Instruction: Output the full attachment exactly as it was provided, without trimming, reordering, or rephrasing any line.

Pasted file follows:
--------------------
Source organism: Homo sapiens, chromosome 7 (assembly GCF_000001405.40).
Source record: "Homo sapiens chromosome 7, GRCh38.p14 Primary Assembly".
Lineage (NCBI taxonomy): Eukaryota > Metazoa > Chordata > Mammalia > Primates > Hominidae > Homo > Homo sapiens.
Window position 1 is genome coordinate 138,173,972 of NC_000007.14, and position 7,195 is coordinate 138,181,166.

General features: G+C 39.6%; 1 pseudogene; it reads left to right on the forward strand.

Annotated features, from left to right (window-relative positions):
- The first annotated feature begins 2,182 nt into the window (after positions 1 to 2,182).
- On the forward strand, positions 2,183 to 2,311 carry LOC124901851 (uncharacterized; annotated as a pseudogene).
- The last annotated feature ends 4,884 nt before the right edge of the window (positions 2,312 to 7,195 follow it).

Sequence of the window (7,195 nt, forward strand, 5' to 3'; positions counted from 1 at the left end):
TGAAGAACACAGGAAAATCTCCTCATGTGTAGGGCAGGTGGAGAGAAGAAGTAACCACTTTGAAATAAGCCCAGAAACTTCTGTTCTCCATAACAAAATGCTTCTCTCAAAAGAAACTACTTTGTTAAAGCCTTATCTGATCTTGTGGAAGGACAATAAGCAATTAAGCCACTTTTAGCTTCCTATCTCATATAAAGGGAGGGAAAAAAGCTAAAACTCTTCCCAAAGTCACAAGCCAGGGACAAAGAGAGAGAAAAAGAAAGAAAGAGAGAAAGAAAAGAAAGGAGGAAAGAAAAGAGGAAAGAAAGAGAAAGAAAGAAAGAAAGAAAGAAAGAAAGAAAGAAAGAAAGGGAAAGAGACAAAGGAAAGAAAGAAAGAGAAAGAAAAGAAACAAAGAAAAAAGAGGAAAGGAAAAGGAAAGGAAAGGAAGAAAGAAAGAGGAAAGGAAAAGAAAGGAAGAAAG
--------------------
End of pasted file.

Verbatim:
Source organism: Homo sapiens, chromosome 7 (assembly GCF_000001405.40).
Source record: "Homo sapiens chromosome 7, GRCh38.p14 Primary Assembly".
Lineage (NCBI taxonomy): Eukaryota > Metazoa > Chordata > Mammalia > Primates > Hominidae > Homo > Homo sapiens.
Window position 1 is genome coordinate 138,173,972 of NC_000007.14, and position 7,195 is coordinate 138,181,166.

General features: G+C 39.6%; 1 pseudogene; it reads left to right on the forward strand.

Annotated features, from left to right (window-relative positions):
- The first annotated feature begins 2,182 nt into the window (after positions 1 to 2,182).
- On the forward strand, positions 2,183 to 2,311 carry LOC124901851 (uncharacterized; annotated as a pseudogene).
- The last annotated feature ends 4,884 nt before the right edge of the window (positions 2,312 to 7,195 follow it).

Sequence of the window (7,195 nt, forward strand, 5' to 3'; positions counted from 1 at the left end):
TGAAGAACACAGGAAAATCTCCTCATGTGTAGGGCAGGTGGAGAGAAGAAGTAACCACTTTGAAATAAGCCCAGAAACTTCTGTTCTCCATAACAAAATGCTTCTCTCAAAAGAAACTACTTTGTTAAAGCCTTATCTGATCTTGTGGAAGGACAATAAGCAATTAAGCCACTTTTAGCTTCCTATCTCATATAAAGGGAGGGAAAAAAGCTAAAACTCTTCCCAAAGTCACAAGCCAGGGACAAAGAGAGAGAAAAAGAAAGAAAGAGAGAAAGAAAAGAAAGGAGGAAAGAAAAGAGGAAAGAAAGAGAAAGAAAGAAAGAAAGAAAGAAAGAAAGAAAGAAAGAAAGGGAAAGAGACAAAGGAAAGAAAGAAAGAGAAAGAAAAGAAACAAAGAAAAAAGAGGAAAGGAAAAGGAAAGGAAAGGAAGAAAGAAAGAGGAAAGGAAAAGAAAGGAAGAAAG